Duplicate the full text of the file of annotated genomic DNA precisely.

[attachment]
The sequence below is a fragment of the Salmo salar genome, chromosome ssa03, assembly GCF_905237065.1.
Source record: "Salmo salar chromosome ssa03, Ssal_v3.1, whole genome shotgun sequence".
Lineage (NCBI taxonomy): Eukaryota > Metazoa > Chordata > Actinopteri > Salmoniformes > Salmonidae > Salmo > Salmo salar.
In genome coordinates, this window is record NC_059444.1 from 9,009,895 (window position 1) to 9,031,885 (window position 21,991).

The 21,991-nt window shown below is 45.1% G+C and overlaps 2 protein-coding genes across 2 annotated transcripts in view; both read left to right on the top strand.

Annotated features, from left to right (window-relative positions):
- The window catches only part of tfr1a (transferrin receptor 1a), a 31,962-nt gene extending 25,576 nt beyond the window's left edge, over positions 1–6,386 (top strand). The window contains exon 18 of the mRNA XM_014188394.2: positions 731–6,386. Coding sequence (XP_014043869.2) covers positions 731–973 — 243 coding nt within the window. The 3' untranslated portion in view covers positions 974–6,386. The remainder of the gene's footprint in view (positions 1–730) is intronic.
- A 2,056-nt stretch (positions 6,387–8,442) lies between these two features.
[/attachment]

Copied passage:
The sequence below is a fragment of the Salmo salar genome, chromosome ssa03, assembly GCF_905237065.1.
Source record: "Salmo salar chromosome ssa03, Ssal_v3.1, whole genome shotgun sequence".
Lineage (NCBI taxonomy): Eukaryota > Metazoa > Chordata > Actinopteri > Salmoniformes > Salmonidae > Salmo > Salmo salar.
In genome coordinates, this window is record NC_059444.1 from 9,009,895 (window position 1) to 9,031,885 (window position 21,991).

The 21,991-nt window shown below is 45.1% G+C and overlaps 2 protein-coding genes across 2 annotated transcripts in view; both read left to right on the top strand.

Annotated features, from left to right (window-relative positions):
- The window catches only part of tfr1a (transferrin receptor 1a), a 31,962-nt gene extending 25,576 nt beyond the window's left edge, over positions 1–6,386 (top strand). The window contains exon 18 of the mRNA XM_014188394.2: positions 731–6,386. Coding sequence (XP_014043869.2) covers positions 731–973 — 243 coding nt within the window. The 3' untranslated portion in view covers positions 974–6,386. The remainder of the gene's footprint in view (positions 1–730) is intronic.
- A 2,056-nt stretch (positions 6,387–8,442) lies between these two features.